Consensus raise awareness of Prader-Willi Syndrome throughout May
During the month of May, Consensus’ PWS services will come together with the Prader-Willi Syndrome (PWS) Association UK in raising awareness of Prader-Willi Syndrome (PWS) – a rare genetic condition which is potentially life-threatening.
With an estimated population prevalence of 1 in 54,000 being affected, PWS remains a relatively rare condition and therefore greater awareness is central to ensuring better and healthier outcomes in the future for those affected by PWS. With around 2,000 people living with PWS today, not enough people know about it.
Consensus supports over 70 adults with PWS, most of whom come from all over the UK to live with us for specialised support.
Renowned worldwide for our success in supporting people with Prader-Willi Syndrome (PWS), with all services rated ‘Good’ by the Care Quality Commission, many of the people we support and colleagues across the country will be holding events that increase awareness of Prader-Willi Syndrome, whilst raising funds for the PWSA charity.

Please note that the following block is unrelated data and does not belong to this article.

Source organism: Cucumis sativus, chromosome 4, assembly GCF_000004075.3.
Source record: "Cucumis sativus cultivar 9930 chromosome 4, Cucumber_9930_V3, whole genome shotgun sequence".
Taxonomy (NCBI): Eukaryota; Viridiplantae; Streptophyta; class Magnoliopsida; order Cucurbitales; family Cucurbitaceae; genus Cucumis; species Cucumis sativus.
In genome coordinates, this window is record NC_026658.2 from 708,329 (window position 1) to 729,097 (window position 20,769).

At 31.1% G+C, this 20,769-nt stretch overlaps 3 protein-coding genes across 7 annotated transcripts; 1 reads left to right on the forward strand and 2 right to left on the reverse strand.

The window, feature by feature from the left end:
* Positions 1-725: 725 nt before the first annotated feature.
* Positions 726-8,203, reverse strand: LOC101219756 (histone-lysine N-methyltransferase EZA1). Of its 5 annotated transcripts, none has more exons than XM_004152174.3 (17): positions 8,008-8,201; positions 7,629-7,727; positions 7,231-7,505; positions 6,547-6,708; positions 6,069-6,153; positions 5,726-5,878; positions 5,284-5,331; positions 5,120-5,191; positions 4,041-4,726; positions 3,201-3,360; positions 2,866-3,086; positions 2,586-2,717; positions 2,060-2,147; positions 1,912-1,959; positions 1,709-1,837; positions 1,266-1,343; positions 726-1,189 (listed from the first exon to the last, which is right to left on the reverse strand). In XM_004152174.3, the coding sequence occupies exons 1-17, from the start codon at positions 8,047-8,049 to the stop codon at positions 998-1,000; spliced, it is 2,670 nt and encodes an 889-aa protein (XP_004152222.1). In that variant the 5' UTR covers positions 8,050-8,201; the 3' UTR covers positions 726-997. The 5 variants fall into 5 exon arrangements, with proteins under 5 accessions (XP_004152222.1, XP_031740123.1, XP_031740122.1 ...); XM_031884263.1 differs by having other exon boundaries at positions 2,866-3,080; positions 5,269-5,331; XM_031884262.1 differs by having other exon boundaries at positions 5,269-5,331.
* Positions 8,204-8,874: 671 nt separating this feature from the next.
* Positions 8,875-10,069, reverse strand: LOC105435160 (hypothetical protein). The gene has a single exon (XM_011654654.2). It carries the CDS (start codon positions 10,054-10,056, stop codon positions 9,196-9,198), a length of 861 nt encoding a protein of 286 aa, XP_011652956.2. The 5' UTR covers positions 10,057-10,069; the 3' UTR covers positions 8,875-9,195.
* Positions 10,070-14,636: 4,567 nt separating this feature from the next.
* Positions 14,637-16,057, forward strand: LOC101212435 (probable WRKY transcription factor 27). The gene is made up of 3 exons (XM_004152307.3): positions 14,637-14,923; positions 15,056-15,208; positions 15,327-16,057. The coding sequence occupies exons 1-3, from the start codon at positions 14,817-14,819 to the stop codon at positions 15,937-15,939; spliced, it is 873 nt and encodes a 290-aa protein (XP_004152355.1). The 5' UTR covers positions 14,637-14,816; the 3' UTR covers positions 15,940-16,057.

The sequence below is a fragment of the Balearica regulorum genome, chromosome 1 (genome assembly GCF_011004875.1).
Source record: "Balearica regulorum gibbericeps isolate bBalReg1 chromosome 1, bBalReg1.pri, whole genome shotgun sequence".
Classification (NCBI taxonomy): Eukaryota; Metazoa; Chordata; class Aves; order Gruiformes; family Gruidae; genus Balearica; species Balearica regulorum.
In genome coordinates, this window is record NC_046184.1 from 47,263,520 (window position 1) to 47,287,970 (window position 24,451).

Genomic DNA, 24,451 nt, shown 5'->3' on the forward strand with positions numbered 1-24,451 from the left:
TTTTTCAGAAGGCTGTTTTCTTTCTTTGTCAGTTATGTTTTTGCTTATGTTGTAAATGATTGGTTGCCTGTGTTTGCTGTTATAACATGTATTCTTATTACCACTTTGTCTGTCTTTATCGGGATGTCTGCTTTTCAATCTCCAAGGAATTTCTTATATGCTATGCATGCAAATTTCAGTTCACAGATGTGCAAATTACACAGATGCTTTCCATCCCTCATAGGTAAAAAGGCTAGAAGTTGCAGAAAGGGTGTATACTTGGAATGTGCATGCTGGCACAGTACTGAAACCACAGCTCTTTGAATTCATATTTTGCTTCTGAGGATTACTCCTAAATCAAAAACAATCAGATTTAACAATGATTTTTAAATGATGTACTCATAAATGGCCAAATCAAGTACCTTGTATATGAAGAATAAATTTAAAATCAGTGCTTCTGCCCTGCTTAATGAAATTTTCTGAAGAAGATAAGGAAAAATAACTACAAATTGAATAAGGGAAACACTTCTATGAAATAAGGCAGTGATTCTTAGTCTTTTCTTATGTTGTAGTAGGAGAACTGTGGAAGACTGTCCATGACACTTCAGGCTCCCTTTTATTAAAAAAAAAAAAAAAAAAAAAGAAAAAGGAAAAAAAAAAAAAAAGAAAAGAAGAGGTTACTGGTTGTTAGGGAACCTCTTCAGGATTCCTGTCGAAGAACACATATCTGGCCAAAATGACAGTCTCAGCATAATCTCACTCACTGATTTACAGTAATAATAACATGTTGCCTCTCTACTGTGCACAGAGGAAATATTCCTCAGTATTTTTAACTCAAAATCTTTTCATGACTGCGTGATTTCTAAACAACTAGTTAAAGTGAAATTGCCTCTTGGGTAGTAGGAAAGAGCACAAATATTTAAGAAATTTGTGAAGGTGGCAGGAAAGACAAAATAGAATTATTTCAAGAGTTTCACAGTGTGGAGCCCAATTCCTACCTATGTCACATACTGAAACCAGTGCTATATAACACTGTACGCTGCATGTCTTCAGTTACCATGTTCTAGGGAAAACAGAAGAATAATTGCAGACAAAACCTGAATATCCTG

PWS is a rare genetic condition that requires in-depth understanding and support to enable the delivery of positive outcomes to those with the condition. Consensus has been supporting people with PWS for over 35 years. Its service Parvale House, based in Kettering, was however the first service in the UK to support adults exclusively with PWS, supporting individuals since 1997.
PWS is a rare genetic condition that predominantly manifests with early years onset of hyperphagia which is an abnormal unrelenting great desire for food driving the person towards excessive eating and, left unchecked, life threatening obesity. In a nation where food is all around us and part of everything we do, people with PWS metabolise food differently, so need 40% less calories than the rest of the population.
Other characteristics of PWS include, for example, learning disabilities that may range in their severity, and challenging behaviours are a feature of PWS whether or not the person has a measured learning disability.